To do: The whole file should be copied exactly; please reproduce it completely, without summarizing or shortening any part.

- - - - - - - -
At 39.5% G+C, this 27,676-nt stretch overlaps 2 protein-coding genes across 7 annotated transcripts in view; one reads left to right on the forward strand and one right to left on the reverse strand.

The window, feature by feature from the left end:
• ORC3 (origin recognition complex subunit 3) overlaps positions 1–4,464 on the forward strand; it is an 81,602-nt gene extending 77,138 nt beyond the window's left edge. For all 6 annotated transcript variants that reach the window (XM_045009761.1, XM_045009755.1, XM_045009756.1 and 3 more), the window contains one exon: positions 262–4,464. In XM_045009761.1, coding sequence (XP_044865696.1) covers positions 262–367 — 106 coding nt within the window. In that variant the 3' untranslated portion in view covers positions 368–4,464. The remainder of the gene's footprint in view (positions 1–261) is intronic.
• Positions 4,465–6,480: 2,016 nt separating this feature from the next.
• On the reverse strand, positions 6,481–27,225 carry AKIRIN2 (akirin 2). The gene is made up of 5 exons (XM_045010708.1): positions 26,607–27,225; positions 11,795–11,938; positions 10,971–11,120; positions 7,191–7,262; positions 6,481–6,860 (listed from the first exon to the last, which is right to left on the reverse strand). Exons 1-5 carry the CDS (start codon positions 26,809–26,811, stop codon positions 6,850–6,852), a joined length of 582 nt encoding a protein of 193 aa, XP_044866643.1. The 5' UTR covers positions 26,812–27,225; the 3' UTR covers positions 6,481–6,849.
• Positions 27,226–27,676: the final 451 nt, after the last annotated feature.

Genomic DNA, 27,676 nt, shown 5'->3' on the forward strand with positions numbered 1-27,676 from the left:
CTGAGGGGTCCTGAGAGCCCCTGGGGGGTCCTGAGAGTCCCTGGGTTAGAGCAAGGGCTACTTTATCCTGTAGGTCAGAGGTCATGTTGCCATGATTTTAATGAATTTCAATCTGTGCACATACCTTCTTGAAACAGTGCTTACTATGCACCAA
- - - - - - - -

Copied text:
At 39.5% G+C, this 27,676-nt stretch overlaps 2 protein-coding genes across 7 annotated transcripts in view; one reads left to right on the forward strand and one right to left on the reverse strand.

The window, feature by feature from the left end:
• ORC3 (origin recognition complex subunit 3) overlaps positions 1–4,464 on the forward strand; it is an 81,602-nt gene extending 77,138 nt beyond the window's left edge. For all 6 annotated transcript variants that reach the window (XM_045009761.1, XM_045009755.1, XM_045009756.1 and 3 more), the window contains one exon: positions 262–4,464. In XM_045009761.1, coding sequence (XP_044865696.1) covers positions 262–367 — 106 coding nt within the window. In that variant the 3' untranslated portion in view covers positions 368–4,464. The remainder of the gene's footprint in view (positions 1–261) is intronic.
• Positions 4,465–6,480: 2,016 nt separating this feature from the next.
• On the reverse strand, positions 6,481–27,225 carry AKIRIN2 (akirin 2). The gene is made up of 5 exons (XM_045010708.1): positions 26,607–27,225; positions 11,795–11,938; positions 10,971–11,120; positions 7,191–7,262; positions 6,481–6,860 (listed from the first exon to the last, which is right to left on the reverse strand). Exons 1-5 carry the CDS (start codon positions 26,809–26,811, stop codon positions 6,850–6,852), a joined length of 582 nt encoding a protein of 193 aa, XP_044866643.1. The 5' UTR covers positions 26,812–27,225; the 3' UTR covers positions 6,481–6,849.
• Positions 27,226–27,676: the final 451 nt, after the last annotated feature.

Genomic DNA, 27,676 nt, shown 5'->3' on the forward strand with positions numbered 1-27,676 from the left:
CTGAGGGGTCCTGAGAGCCCCTGGGGGGTCCTGAGAGTCCCTGGGTTAGAGCAAGGGCTACTTTATCCTGTAGGTCAGAGGTCATGTTGCCATGATTTTAATGAATTTCAATCTGTGCACATACCTTCTTGAAACAGTGCTTACTATGCACCAA